The leader of the British Virgin Islands has been arrested in an undercover sting operation after accepting cash to help a major drugs shipment organised with the aid of a group from Hezbollah, according to US court documents.
Premier Andrew Fahie, 51, and his chief port official were arrested in Miami for allegedly accepting $700,000 from an informant posing as a member of Mexico’s Sinaloa drug cartel.
The informant had asked for help from a group of “self-proclaimed Lebanese Hezbollah operatives” with a safe berth in the BVI for a cocaine shipment from Colombia to the United States, according to court documents.
The Hezbollah group said they would provide introductions to senior BVI officials, including the head of security for Mr Fahie and the head of the port authority, Oleanvine Maynard, who the Hezbollah group said they “owned”.
In a series of subsequent meetings between the informant and Mr Fahie, the premier complained that he was not paid enough by the British authorities for leading the government since 2019.
Mr Fahie – known as Head Coach in secret communications between the plotters – tried to assure himself that the informant was not working for law enforcement.
“It took me 20 years to get here and I don’t want to leave in 20 minutes,” he is said to have told the informant for the US Drug Enforcement Agency (DEA).
Mr Fahie and Ms Maynard were arrested on Thursday after they travelled to Miami and were shown the cash in designer shopping bags on a plane. The money was in exchange for allowing the drug shipment through the Caribbean territory, according to the DEA.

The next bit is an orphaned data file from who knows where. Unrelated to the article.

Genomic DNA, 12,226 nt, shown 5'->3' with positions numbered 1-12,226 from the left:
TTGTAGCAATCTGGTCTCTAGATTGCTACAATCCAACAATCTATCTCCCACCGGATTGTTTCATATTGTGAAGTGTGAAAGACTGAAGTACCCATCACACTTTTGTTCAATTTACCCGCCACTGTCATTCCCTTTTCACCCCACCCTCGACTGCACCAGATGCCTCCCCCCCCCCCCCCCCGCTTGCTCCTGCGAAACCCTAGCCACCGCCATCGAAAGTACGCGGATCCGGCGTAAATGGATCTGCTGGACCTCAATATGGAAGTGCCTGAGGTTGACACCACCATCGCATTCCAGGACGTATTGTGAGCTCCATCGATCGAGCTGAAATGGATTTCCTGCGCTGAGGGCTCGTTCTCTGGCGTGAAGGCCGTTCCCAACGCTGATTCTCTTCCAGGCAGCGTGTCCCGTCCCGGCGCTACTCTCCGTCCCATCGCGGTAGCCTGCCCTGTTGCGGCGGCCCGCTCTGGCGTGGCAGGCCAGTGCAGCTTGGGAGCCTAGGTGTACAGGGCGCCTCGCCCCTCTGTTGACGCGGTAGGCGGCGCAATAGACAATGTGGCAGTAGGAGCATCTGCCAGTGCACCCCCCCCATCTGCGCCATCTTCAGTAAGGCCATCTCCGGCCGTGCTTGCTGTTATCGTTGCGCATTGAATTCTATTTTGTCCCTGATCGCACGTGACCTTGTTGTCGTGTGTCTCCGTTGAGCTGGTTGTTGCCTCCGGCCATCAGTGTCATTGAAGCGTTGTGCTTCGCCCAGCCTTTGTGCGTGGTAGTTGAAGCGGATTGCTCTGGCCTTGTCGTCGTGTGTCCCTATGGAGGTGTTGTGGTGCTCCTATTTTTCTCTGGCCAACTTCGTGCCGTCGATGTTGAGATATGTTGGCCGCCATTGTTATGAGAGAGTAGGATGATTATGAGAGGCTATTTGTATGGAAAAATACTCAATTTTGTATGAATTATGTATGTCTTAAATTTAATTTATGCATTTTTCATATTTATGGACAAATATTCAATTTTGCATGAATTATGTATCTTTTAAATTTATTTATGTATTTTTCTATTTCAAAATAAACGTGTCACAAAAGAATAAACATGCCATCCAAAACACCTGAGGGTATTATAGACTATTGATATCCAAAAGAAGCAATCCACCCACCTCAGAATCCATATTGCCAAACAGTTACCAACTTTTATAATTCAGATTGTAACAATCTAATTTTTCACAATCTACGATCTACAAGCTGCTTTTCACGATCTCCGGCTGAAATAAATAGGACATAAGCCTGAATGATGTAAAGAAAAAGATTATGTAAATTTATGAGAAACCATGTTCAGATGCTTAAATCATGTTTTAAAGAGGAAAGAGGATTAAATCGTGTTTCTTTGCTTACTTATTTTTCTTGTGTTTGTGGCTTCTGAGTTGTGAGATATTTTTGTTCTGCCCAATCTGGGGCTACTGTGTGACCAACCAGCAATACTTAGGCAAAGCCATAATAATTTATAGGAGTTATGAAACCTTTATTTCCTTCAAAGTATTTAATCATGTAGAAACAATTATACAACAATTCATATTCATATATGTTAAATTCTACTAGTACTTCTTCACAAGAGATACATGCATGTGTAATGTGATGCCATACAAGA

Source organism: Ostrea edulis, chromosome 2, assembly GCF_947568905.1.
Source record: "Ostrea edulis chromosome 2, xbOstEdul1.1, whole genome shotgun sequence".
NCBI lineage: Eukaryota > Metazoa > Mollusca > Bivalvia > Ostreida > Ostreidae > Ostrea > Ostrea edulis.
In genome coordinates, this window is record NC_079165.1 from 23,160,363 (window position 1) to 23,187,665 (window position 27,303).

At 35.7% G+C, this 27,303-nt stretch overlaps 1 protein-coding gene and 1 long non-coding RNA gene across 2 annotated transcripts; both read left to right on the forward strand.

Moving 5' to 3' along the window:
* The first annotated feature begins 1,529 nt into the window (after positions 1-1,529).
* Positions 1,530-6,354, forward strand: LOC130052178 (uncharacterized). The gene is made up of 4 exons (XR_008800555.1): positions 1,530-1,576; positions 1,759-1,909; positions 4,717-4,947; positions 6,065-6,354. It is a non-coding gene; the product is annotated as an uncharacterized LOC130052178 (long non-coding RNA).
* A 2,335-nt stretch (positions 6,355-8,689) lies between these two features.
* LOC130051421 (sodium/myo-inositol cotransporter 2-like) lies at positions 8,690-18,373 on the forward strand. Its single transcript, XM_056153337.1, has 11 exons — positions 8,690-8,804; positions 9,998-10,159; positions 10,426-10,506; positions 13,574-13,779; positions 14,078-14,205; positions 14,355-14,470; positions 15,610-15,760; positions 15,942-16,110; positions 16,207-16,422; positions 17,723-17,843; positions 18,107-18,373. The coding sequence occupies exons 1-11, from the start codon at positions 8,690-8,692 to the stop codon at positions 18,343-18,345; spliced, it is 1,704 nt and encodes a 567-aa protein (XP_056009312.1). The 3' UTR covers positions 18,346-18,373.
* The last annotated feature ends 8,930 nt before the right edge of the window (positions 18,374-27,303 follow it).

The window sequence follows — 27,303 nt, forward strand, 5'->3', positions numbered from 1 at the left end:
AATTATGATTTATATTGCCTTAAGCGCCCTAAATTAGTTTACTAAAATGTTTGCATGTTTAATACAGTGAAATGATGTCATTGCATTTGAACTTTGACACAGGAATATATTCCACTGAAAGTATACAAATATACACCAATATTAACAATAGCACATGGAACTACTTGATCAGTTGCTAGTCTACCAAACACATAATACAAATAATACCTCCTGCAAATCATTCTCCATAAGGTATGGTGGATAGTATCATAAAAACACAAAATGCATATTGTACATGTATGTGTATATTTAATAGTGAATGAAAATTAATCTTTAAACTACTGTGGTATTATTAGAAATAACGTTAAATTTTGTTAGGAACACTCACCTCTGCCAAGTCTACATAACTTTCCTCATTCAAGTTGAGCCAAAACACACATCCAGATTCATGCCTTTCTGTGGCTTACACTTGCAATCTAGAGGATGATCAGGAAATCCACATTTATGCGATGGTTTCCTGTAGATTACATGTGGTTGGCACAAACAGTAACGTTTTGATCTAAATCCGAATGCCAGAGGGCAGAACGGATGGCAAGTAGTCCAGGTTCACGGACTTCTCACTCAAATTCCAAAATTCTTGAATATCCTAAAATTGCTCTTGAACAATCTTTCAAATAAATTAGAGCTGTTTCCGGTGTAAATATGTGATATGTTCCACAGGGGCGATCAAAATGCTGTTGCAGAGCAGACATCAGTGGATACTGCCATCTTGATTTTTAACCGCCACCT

The UK government was shocked by the news that Mr Fahie will face charges of drug trafficking and money laundering.
"I am appalled by these serious allegations," British Foreign Secretary Liz Truss said in a statement late on Thursday.
She said the arrests underlined the need to release a recently concluded investigation into alleged corruption and abuse of office under the Fahie government.
The investigation began in January 2021 and was overseen by British Virgin Islands governor John Rankin. Ms Truss said Mr Rankin would set out the next steps on Friday, "including urgent publication of the inquiry's report".
Mr Rankin, an appointee of Queen Elizabeth II on advice from the UK government, urged calm in the islands after the "shocking news" of Mr Fahie's detention.
The self-governing Caribbean archipelago is home to about 35,000 people and is an overseas territory of the United Kingdom, which supervises its defence and foreign policy.
It is one of the world's leading offshore tax havens. Both the local government and London have been accused by anti-corruption campaigners of turning a blind eye to illicit flows of foreign money.
The officials' arrests "should send a clear message", DEA administrator Anne Milgram said.
"Anyone involved with bringing dangerous drugs into the United States will be held accountable, no matter their position."
Court documents filed on Thursday showed that Mr Fahie, Ms Maynard and Ms Maynard's son are all charged with "conspiracy to import five kilograms or more of cocaine" and "conspiracy to launder money".
Deputy Premier Natalio "Sowande" Wheatley will remain acting premier indefinitely.